Tuesday, September 21, 2010

How We See the Pants Debate

Yesterday Emma told me that she read the "offensive" pants/dresses post that caused the uproar on some Catholic blogs. She thought it was good. She wasn't offended/threatened by any of the author's suggestions.

I hadn't been either.

Why weren't we? Well, I've concluded that for us the way we think about dress is not separate from our faith.

Trying to live that faith is our spiritual journey, and maybe we are just on a different path on that journey than the people who became upset. I do know that Emma and I have gone through a gradual transformation in our thinking since we started wearing dresses and skirts exclusively, and it has not stopped.

We are light years from where we started when we first read Immodesty, Satan's Virtue and Dressing With Dignity in 2004-05.

We "see" differently than we did, and our seeing gets more and more sensitive. I feel like we have been given eyes from women a hundred years ago with which to view current modes of dress. Things to which we were oblivious, even as recently as two years ago, now stand out and embarrass and sadden us. We've both noticed that where at one time we were satisfied just to find a sleeve that was 3/4 length, now a straight 3/4 length sleeve appears ugly to us. It needs a puff or some lace or something to beautify it. We have left mere modesty behind to embrace the feminine.

In other words, we have, as footnoted in this article, "sensed the connection between the giving of a flower to a girl and the placing of a flower on an altar"; From there it is easy to to see how a man can look at a woman and admire her without lust if she is dressed in such a way to allow this--that her appearance can actually help lead him to God. We see this as one of the great privileges of being a woman.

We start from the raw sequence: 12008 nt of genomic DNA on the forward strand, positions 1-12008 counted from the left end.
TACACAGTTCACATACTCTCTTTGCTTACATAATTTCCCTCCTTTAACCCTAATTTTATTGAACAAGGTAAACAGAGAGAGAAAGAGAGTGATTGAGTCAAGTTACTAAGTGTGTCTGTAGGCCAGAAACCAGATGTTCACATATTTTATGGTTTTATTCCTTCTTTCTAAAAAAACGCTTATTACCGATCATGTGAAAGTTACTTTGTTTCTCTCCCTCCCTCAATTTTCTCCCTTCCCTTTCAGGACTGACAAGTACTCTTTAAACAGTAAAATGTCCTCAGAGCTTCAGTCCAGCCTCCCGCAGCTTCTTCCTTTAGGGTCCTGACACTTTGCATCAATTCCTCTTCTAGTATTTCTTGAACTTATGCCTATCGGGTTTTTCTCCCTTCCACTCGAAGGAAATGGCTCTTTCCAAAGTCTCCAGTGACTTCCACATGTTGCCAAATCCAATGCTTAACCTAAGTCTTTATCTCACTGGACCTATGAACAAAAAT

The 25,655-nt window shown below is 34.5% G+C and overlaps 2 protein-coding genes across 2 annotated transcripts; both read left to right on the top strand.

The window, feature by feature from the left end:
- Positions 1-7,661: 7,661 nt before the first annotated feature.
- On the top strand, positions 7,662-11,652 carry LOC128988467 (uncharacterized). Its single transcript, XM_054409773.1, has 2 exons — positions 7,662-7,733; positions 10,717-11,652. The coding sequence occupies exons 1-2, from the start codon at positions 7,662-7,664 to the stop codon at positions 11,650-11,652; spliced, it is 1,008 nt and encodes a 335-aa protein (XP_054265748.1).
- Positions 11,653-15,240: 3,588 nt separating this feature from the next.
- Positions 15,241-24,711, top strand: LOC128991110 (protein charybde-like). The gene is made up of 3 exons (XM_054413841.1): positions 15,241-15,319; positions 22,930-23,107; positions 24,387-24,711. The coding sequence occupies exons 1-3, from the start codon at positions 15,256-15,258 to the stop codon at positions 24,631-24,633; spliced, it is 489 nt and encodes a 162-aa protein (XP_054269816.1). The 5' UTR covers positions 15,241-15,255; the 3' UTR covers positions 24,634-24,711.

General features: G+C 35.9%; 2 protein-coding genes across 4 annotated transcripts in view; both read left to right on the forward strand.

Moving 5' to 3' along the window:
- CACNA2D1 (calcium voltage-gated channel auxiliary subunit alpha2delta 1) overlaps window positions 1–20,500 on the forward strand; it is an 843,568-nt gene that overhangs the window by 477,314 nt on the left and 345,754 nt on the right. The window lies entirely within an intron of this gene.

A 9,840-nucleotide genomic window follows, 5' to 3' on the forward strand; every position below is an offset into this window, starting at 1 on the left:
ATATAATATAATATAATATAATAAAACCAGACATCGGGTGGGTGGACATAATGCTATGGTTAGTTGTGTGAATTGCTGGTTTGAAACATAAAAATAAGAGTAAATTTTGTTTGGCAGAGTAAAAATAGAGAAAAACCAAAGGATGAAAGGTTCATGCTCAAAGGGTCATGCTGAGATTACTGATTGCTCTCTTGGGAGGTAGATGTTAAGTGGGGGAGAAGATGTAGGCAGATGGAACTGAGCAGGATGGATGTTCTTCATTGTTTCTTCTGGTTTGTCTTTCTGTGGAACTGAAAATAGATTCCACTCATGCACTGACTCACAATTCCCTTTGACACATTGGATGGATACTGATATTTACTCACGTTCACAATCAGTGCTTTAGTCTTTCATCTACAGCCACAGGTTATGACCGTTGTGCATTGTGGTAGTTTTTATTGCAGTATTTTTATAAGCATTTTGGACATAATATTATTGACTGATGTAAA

Conversely, we see how a woman can bring a man down by the way she dresses. Though I read numerous statements in the pants debate to the effect that men should not look if they are tempted by what they see, I believe that a woman wearing pants naturally draws the man's eyes where they should not go. Here's a supporting quote from Dressing With Dignity by Colleen Hammond:

Advertising agencies quickly prepared marketing research to find out the reaction of men to a woman wearing pants. Do you know what they found? Using newly developed technology, they tracked the path that a man's eyes take when looking at a woman in pants. They found that when a man looked at a woman in pants from the back, he looked directly at her bottom. When he looked at a woman wearing pants from the front, advertisers found that his eyes dropped directly to a woman's most private and intimate area. Not her face! Not her chest!

Advertisers figured out a long time ago how to apply Gestalt psychology and the Law of Closure and the Law of Good Continuation when divising advertising that is aimed at men. Gracious, what does all of that mean? It means that the eye will follow a line, and a viewer will complete the picture with his or her imagination. Think of the little AOL logo man. A stick figure, right? But we all know what he's doing.